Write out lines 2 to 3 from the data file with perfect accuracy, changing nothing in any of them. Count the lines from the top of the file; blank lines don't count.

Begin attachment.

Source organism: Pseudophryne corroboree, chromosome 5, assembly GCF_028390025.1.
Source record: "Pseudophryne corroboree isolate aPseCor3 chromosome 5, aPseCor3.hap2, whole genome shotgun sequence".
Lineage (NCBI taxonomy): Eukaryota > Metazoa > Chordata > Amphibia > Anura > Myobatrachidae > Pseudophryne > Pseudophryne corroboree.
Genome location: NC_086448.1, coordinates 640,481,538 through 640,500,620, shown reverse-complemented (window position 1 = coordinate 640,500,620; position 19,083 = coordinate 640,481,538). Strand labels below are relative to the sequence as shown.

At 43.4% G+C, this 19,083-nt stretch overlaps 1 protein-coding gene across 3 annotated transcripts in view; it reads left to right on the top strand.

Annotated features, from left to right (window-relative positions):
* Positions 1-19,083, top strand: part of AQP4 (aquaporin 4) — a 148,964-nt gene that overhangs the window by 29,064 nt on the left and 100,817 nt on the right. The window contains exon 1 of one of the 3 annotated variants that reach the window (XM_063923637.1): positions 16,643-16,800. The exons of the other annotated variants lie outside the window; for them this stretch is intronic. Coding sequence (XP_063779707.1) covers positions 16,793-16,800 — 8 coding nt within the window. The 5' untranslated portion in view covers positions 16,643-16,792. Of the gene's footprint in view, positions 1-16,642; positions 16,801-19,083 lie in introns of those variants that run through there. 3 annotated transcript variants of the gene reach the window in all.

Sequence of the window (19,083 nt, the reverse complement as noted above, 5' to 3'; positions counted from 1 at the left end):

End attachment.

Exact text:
Source record: "Pseudophryne corroboree isolate aPseCor3 chromosome 5, aPseCor3.hap2, whole genome shotgun sequence".
Lineage (NCBI taxonomy): Eukaryota > Metazoa > Chordata > Amphibia > Anura > Myobatrachidae > Pseudophryne > Pseudophryne corroboree.